Since her debut solo album in 2001, Alicia Keys has moved away from the straight piano r’n'b balladry that had her pegged as a successor to Aretha Franklin.
She now prowls the stage like a cross between Beyonce and Janet Jackson.
The last seven years have been kind to Keys. The kids still love her, but so do their parents, with a wide range of ages impressed as she effortlessly moves between the two personas: the kitted-up dance routines and the pure piano-and-voice, no-bells, no-whistles approach.
She is better when she is sitting behind the black’n'whites, showcasing her voice; the between-song banter and dance routines are too scripted, too obvious.
Keys’ real strength was always in her vulnerability and that still shows when selections from Songs In A Minor (such as Fallin’ and A Woman’s Worth) are pushed into place.
The material from 2007’s As I Am is more about the product than the song, all shiny and slick (Superwoman), Keys only ever the co-writer, often just the singer. There are still some great modern r’n'b moments, but it is a shame that success as a pop star came at the expense of her vital, raw talent.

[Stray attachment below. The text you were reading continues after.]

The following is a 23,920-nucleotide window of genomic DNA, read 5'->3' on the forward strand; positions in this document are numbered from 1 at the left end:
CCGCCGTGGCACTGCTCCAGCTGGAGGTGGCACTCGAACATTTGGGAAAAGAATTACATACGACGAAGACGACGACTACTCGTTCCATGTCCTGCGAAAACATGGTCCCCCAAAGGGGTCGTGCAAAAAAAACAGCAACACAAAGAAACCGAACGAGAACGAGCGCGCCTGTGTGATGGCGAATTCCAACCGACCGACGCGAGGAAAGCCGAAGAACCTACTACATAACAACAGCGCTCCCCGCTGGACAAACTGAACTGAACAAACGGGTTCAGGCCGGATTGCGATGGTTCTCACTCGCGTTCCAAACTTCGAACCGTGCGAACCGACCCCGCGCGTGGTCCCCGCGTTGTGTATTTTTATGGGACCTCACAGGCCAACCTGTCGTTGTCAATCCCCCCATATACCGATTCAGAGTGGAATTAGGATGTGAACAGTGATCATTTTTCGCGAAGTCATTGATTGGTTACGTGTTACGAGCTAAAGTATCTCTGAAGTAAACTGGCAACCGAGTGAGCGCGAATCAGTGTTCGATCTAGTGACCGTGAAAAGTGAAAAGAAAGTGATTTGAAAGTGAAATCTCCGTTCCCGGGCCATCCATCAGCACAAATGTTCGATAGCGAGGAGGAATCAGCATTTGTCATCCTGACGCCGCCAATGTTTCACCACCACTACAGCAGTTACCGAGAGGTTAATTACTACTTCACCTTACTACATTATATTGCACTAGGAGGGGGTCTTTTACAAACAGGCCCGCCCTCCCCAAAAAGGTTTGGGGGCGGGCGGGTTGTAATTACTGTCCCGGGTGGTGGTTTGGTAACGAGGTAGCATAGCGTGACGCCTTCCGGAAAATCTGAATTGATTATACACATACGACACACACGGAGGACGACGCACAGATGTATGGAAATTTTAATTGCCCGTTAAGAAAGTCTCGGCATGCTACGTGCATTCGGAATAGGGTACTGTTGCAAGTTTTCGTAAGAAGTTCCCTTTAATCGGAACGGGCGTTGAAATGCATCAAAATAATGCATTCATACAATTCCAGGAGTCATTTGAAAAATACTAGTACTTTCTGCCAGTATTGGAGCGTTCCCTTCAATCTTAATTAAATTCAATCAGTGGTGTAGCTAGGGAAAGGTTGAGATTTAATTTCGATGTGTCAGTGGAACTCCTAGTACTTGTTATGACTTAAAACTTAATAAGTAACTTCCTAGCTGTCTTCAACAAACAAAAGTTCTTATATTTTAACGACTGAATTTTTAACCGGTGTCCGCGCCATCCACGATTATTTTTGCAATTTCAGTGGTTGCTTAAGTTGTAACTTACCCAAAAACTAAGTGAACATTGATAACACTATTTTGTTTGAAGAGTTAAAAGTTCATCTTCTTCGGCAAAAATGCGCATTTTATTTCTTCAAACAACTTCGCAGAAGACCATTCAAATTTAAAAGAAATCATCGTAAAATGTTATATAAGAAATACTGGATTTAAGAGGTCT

The high point of the show arrived early with the Prince b-side How Come U Don’t Call Me Anymore? It was a showcase not only for Keys but also for her incredible band, three backing singers and seven talented instrumentalists. (I wonder if half of the crowd knew the song was by Prince or for that matter even cared.)
The audience loved every minute of it, with Beatlemania- like screams filling the arena, and the energy level was impressive, Keys working hard and well supported by a super-tight funk/soul combo.
Jordin Sparks won the sixth season of the worst show on television, American Idol. Her opening set promoted her self-titled debut album and featured songs about “cherishing your friends and family”.
She covered Michael Jackson’s PYT, which was preferable to hearing her own lyrical clunkers, such as “how am I supposed to breathe without air”.